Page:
5. Memphis, Tennessee
6. McAllen, Texas
7. Baton Rouge, Louisiana
8. Dayton, Ohio
9. Chattanooga, Tennessee
10. Oklahoma City, Oklahoma
The full list includes 100 cities across the country. Charleston, South Carolina, made the biggest jump on the list from No. 42 to No. 26.
Ragweed is the biggest culprit in causing fall allergies, according to AAFA; there are 17 different species found in the United States, and it's found most often in rural areas in the Northeast and Midwest.
"Scientists estimate that a single ragweed plant can release one billion grains of pollen over the course of ragweed season," an AAFA fact sheet states. "Ragweed pollen grains are light and are easily dispersed by the gentlest of breezes."
Weather plays a big role in the severity of allergy season. Higher-than-average temperatures in the fall can produce more pollen, which is distributed over wider areas by strong winds. Mold caused by flooding or storms is also attributing to outdoor allergens, the AAFA says.
"Extreme weather conditions are resulting in greater exposure to allergens, triggering seasonal allergy symptoms to peak earlier and last longer for many people."
- Created on 19 September 2013
In light of the acquittal of George Zimmerman, in the death of Trayvon Martin, anger flows in our community. We all feel angry at times; it's a natural response to threats and attacks, injustice and disappointment. Anger is a powerful emotion and releasing the pressure that builds inside is essential to deal with deep-seated problems and move on. But if anger isn't dealt with in a healthy way, it can have a significant effect on your daily life, relationships, achievements and mental well-being.
Learning how to express anger can protect your heart, mind, and health. Here's the right way to do it.
The emotion of anger is neither good nor bad. It's perfectly healthy and normal to feel angry when you've been mistreated or wronged. The feeling isn't the problem—it's what you do with it that makes a difference. Anger becomes a problem when it harms you or others.
Mastering the art of constructive anger takes work, but the more you practice, the easier it will get. And the payoff can be huge. Learning to control your anger and express it appropriately can help you build better relationships, achieve your goals, and lead a healthier, more satisfying life.
What Kinds Of Problems Can Be Linked To Anger?
Anger in itself is neither good nor bad; it becomes a problem when it harms us or other people. Anger is the emotion most likely to cause problems in relationships in the family, at work and with friends. People with a long term anger problem tend to be poor at making decisions, take more risks than other people and are more likely to have a substance misuse problem.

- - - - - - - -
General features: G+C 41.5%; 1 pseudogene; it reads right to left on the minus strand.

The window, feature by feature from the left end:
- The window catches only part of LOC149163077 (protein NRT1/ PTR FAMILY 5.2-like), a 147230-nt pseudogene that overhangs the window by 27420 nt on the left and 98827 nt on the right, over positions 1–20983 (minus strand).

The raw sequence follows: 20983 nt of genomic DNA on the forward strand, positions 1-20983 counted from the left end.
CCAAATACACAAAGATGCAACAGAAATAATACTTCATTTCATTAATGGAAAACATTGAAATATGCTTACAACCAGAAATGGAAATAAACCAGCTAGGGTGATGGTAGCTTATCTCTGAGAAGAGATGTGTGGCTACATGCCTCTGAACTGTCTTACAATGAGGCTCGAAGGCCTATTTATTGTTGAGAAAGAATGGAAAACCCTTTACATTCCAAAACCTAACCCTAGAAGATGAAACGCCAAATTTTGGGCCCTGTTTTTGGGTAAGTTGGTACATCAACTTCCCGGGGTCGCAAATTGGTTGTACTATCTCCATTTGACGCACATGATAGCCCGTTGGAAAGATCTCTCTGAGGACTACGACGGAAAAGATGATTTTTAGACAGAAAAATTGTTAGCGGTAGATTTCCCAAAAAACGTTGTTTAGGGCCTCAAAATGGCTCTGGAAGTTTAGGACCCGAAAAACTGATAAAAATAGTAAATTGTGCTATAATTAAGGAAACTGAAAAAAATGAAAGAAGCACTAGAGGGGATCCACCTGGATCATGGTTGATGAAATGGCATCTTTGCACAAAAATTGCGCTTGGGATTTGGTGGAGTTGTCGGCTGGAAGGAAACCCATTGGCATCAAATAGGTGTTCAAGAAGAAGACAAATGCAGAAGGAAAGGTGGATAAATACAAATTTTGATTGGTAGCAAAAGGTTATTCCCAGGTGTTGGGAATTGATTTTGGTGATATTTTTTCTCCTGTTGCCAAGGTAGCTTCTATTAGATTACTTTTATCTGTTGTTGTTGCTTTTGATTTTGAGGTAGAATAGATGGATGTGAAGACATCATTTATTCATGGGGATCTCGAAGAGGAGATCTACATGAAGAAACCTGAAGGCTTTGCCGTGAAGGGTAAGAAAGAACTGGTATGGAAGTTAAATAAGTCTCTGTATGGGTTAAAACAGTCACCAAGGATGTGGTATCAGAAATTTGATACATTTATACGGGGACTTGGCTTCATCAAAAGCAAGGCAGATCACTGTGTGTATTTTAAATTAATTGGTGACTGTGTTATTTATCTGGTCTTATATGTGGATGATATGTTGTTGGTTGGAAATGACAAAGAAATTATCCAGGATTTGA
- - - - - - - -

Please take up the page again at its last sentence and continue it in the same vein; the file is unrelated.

It is linked to poorer overall physical health as well as particular conditions, such as:
* High blood pressure
* Colds and flu
* Coronary heart disease
* Gastro-intestinal problems
Emotions And The Heart
There are many studies and analysis with evidence that supports the link between emotions and heart disease. To be specific, anger and hostility are significantly associated with more heart problems in initially healthy people, as well as a worse outcome for patients already diagnosed with heart disease.
One study showed that chronically angry or hostile adults with no history of heart trouble might be 19% more likely than their more placid peers to develop heart disease. The researchers found that anger and hostility seemed to do more harm to men's hearts than women's. Among patients already diagnosed with heart disease, those with angry or hostile temperaments were 24% more likely than other heart patients to have a poor prognosis.
Some doctors now consider anger a heart disease risk factor that can be modified, just as people can lower their cholesterol or blood pressure. "We're really good at treating heart attacks, but we're not that good at preventing them," says Holly S. Andersen, MD, cardiologist and director of education and outreach at the Ronald O. Perelman Heart Institute at New York-Presbyterian Hospital/Weill Cornell Medical Center. "Stress is not as easy to measure as your cholesterol level or your blood pressure, which are clearly objective. But it's really important that physicians start taking care of the whole person — including their moods and their lives — because it matters."
Bottling Up Anger Bad for Men's Hearts
How you cope with anger may affect your cardiovascular health, especially if you're a man. If you tend to bottle up your emotions, you may be in more danger than men who vent their anger appropriately.
Men ages 50 to 85 who expressed a moderate amount of anger had almost half the risk of nonfatal heart attacks over two years, compared with men who expressed less anger. They dropped their risk of having strokes even more — by 58 percent.